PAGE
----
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Aarkkariyam Movie Review

Aarkkariyam Movie Review: An interesting premise paralyzed by average execution

Aarkkariyam Movie Review

Story: Shirley and Roy, a Malayali couple based out of Mumbai, leaves for Kerala for a one-month vacation with her dad. After they reach her native place, lockdown strikes. And the situation unfolds some unpleasant facts from their past.

Review: The lockdown was a period when filmmakers explored novel ways to tell stories within numerous constraints. ‘Aarkkariyam’ is obviously the result of such an attempt and the movie, set during the lockdown offers a handful of memory snapshots from the time, lining up Janata curfew, border blocking, community kitchens, and more. How well does the film’s story compliment the premise?

A Mumbai-based Malayali couple, Shirley (Parvathy Thiruvothu) and Roy (Sharafudheen) are entangled in some financial issues, and they undertake a trip to Kerala while the country embraces its first set of Covid-19 measures. A few days after they reach the ancestral home where Shirley’s dad (Biju Menon), a retired school teacher, lives alone, lockdown is announced. As their days drag on, certain incidents from their past start getting ‘unearthed.’

As a retired school teacher who lives with a heavy bundle of bitter memories, frustrations, and bodily ailments, Biju Menon is convincing. The little girl who plays Parvathy’s daughter is also a joy to watch. The song ‘Chiramabhayamee Bhavanam’ is a soothing melody that hooks us on to the story and its characters while it lasts.

The very first scene of the movie - in which Sharafudheen’s character is shown on screen, gazing into his laptop for a long stretch of time as the credits roll on the side - pretty much encapsulates the mood in which the rest of the film unfolds. Right from the beginning, the story progresses at a slow-breathing pace, piecing together the kind of montages that most people have experienced during the lockdown. It does attempt to bring in a crime angle to it to breath-in some life into the proceedings. And that’s what gives the audience some hope at the intermission juncture.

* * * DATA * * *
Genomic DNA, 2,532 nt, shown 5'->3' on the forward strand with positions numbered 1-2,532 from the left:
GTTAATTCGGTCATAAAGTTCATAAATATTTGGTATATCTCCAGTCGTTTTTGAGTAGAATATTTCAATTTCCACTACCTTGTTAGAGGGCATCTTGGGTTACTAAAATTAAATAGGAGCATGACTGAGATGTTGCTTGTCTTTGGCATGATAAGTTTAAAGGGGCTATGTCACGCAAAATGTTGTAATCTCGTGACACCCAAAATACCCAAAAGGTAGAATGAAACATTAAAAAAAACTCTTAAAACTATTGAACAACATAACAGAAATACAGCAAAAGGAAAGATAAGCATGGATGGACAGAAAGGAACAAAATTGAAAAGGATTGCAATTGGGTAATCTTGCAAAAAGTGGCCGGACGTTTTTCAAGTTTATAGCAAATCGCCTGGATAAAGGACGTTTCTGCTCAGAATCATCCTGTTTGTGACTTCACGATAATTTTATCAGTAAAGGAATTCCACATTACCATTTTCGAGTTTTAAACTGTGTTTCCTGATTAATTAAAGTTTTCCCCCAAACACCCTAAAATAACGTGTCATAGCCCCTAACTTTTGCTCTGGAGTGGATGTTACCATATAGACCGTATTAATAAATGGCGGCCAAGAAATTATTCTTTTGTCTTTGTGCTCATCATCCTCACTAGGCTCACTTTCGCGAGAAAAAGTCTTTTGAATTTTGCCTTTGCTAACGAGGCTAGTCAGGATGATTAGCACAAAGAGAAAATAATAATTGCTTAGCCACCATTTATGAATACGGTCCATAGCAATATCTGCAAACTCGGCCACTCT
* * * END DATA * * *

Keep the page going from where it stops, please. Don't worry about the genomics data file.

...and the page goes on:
While the whole fun of enjoying a story of this sort would be the numerous guesses that the tale would urge us to make, and the final offer of a twist that most people don’t foresee, all that Aarkkariyam leads us to is anyone’s obvious first guess. There is hardly any tension that it makes us feel, and the kind of revelations with which the movie winds up, do nothing to entertain the audience. There are even junctures where the dialogue proceedings are cut mid-sentence, probably because the makers themselves felt the scene would otherwise drag the film on, further. The film would have benefitted if the story had some more meat to it and had chosen a better plot point to wrap it up.

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